Maoists blow up three houses in BiharApril 30th, 2008 - 5:11 pm ICT by admin
Patna, Apr 30 (ANI): Banned activists of the Communist Party of India-Maoist blew up three houses in Jamunia Village under the Sirdala Police Station of the Nawada District of Bihar early this morning.
According to official sources, about 200 Maoists surrounded the village and asked the inmates of three houses to come out, then using dynamite their houses were blown up by the Maoists.
No casualty has been reported in the incident. A search operation has been launched in the areas to nab the Maoists.
The Year 2007 witnessed a rise in overall fatalities in Left Wing Eextemism (LWE)-related incidents in Bihar. According to provisional data, 49 fatalities were recorded in 2007, as compared to 51 fatalities in 2006. Whereas fatalities among the Maoist ranks remained at comparable low levels, there was a sharp dip in civilian fatalities (down from 40 to 23), with a corresponding and alarming rise in security forces (SF) ranks, registering more than a four-fold increase at 21, up from five in 2006.
The dominance of the Maoists in the State was demonstrated in the proliferation of swarming attacks coordinated assaults by large numbers of Maoist cadres and peoples militia, principally on Police and SF posts, camps and establishments.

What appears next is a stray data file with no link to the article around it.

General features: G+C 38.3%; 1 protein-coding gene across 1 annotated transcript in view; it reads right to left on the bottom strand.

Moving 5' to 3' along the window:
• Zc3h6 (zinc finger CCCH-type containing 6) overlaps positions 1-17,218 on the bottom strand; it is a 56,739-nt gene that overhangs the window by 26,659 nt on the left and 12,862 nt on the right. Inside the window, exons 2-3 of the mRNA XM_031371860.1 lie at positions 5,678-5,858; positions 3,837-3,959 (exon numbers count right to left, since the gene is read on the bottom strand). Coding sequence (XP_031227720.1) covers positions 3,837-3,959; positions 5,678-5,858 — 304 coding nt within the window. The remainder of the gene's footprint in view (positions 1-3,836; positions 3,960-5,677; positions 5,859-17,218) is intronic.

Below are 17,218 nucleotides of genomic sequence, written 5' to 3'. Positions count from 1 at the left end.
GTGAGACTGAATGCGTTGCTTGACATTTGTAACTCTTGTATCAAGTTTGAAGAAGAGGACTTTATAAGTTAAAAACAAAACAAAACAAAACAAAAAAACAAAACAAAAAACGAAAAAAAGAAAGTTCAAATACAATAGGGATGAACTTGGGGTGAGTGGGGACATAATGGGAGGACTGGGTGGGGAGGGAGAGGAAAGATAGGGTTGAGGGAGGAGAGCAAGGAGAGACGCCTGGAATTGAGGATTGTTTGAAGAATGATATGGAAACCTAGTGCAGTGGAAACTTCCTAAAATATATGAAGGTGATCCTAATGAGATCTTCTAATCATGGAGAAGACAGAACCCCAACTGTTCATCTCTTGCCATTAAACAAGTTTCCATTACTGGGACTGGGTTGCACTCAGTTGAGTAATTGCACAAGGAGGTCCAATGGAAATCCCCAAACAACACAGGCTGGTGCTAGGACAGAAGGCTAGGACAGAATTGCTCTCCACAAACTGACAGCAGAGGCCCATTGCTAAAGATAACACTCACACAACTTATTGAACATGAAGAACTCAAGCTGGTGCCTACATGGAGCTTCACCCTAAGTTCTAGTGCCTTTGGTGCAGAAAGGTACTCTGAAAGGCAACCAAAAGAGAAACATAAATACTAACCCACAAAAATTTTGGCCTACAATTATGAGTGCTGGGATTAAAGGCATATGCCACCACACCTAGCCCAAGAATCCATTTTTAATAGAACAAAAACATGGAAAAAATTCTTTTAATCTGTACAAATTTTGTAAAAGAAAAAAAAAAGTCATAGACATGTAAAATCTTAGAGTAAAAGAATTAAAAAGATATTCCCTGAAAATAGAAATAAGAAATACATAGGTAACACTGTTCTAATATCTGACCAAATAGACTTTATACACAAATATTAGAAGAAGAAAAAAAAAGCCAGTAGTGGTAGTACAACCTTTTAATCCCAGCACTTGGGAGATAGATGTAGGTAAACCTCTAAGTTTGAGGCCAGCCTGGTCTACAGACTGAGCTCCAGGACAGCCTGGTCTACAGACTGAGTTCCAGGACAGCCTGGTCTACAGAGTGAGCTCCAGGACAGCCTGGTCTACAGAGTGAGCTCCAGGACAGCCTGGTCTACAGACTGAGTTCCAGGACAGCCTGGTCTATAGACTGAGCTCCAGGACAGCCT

Of the 42 swarming attacks conducted by the CPI-Maoist through out the country in 2007, 12 took place in Bihar alone. Significantly, there were just nine swarming attacks by the Maoists across the country, in 2006, of which only one was located in Bihar.
Interestingly, at the beginning 2007, Bihar was being projected as a success story. The State witnessed a decline in LWE-related activities from an alarming 323 incidents in 2004 to 186 in 2005 and to a further 107 in 2006.
The Maoist dominance is well documented and officially confirmed. According to a March 2007 Bihar Police document, 30 of the States 38 Districts are currently affected by Maoist activities. Nine of these have been designated ‘hyper-sensitive’. A further nine Districts fall into the ’sensitive’ category, while the remaining 12 Districts are categorised ‘less sensitive’.
According to the Institute for Conflict Managements database, Maoist activities though not necessarily Maoist violence in 2006 and 2007 (till December 20), was reported from 32 Districts. While Maoist influence has been most visible over the southern and central Districts, the northern Districts, sharing border with Nepal, have also been witnessing increasing mobilisation as well as the actual orchestration of attacks, indicating a comprehensive expansion of the Maoist strength across the States geographical spread.
Bihar remains a critical centre for the Maoist strategic outreach. In spite of significant arrests, the at least 2,500 strong cadre of the CPI-Maoist has found it easy to retain its strongholds in the State. (ANI)
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